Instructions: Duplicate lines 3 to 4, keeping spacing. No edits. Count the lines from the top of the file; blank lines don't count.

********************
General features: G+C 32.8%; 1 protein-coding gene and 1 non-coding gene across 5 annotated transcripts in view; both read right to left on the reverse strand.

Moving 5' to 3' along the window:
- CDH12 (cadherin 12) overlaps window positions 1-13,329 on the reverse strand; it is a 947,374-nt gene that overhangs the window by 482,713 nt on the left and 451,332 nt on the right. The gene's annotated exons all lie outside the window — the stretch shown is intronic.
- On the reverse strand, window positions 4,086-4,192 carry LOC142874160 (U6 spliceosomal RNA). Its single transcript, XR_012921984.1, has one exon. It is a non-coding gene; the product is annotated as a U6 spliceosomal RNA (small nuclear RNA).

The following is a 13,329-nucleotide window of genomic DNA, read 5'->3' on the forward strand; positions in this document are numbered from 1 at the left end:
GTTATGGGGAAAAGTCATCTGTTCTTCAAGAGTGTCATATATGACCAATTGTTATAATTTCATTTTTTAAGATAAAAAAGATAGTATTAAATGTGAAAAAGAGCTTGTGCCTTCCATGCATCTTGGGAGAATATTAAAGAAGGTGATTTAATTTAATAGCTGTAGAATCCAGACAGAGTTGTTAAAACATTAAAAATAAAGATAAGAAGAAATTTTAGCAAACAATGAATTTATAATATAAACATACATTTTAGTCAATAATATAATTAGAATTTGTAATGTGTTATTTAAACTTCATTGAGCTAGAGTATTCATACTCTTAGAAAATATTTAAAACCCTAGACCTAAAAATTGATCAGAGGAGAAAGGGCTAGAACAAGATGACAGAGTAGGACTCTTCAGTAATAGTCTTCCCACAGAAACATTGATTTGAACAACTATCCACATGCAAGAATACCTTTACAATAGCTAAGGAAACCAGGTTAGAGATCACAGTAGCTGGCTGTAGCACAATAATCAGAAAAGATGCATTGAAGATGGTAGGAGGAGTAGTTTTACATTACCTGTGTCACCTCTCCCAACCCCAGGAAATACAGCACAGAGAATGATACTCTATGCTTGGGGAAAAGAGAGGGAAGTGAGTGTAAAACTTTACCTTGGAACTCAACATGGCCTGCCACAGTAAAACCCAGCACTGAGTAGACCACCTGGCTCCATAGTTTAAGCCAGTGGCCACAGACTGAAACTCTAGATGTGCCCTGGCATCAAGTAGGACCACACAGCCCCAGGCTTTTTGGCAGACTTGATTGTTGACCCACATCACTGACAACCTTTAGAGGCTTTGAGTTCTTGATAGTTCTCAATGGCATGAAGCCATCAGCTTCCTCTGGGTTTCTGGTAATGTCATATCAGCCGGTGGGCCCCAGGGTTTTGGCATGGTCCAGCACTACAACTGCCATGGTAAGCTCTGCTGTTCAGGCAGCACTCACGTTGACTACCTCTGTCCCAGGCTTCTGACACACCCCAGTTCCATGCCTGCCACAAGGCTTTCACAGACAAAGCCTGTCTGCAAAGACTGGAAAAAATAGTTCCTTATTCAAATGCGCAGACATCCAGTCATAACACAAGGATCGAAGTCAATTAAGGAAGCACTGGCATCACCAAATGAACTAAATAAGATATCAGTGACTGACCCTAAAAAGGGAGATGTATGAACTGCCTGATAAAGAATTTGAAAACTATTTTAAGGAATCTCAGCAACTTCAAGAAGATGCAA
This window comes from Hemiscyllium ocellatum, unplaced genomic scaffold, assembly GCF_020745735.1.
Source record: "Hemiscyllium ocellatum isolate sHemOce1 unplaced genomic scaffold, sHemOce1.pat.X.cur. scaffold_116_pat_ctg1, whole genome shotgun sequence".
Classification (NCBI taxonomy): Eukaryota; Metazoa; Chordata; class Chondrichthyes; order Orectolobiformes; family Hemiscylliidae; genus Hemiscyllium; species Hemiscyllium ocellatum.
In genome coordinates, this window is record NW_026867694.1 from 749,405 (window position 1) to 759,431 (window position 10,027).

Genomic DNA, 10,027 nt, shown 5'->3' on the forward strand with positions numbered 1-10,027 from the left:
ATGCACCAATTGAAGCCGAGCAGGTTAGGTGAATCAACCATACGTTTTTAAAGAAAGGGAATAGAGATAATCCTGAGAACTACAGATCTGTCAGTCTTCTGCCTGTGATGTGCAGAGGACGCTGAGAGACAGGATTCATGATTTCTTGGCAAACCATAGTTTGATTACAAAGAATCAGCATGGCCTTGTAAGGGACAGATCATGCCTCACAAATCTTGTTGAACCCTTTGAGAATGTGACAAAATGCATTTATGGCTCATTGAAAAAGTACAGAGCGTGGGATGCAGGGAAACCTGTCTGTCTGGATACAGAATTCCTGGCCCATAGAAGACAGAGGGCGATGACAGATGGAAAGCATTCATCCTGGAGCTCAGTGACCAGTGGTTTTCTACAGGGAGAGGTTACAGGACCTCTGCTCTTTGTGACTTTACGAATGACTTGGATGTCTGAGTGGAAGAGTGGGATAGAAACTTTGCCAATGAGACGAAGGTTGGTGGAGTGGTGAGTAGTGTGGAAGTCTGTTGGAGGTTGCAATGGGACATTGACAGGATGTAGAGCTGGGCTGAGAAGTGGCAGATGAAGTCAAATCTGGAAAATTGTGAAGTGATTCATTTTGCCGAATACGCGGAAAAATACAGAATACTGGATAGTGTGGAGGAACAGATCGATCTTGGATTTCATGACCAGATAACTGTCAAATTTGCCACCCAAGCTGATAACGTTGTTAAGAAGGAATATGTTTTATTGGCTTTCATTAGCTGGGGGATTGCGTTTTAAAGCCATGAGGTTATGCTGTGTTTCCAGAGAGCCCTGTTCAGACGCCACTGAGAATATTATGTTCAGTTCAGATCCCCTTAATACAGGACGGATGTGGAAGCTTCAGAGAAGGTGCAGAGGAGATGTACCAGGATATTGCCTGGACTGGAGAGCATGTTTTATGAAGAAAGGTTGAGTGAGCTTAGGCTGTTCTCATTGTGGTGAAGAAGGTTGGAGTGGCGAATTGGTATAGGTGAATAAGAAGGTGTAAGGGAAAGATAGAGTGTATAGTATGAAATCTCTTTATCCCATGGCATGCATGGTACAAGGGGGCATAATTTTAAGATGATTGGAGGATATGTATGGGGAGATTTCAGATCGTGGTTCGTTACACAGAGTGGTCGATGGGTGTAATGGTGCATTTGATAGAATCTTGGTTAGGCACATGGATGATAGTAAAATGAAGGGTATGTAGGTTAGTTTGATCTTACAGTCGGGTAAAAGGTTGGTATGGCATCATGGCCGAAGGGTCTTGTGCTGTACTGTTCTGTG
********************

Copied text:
- CDH12 (cadherin 12) overlaps window positions 1-13,329 on the reverse strand; it is a 947,374-nt gene that overhangs the window by 482,713 nt on the left and 451,332 nt on the right. The gene's annotated exons all lie outside the window — the stretch shown is intronic.
- On the reverse strand, window positions 4,086-4,192 carry LOC142874160 (U6 spliceosomal RNA). Its single transcript, XR_012921984.1, has one exon. It is a non-coding gene; the product is annotated as a U6 spliceosomal RNA (small nuclear RNA).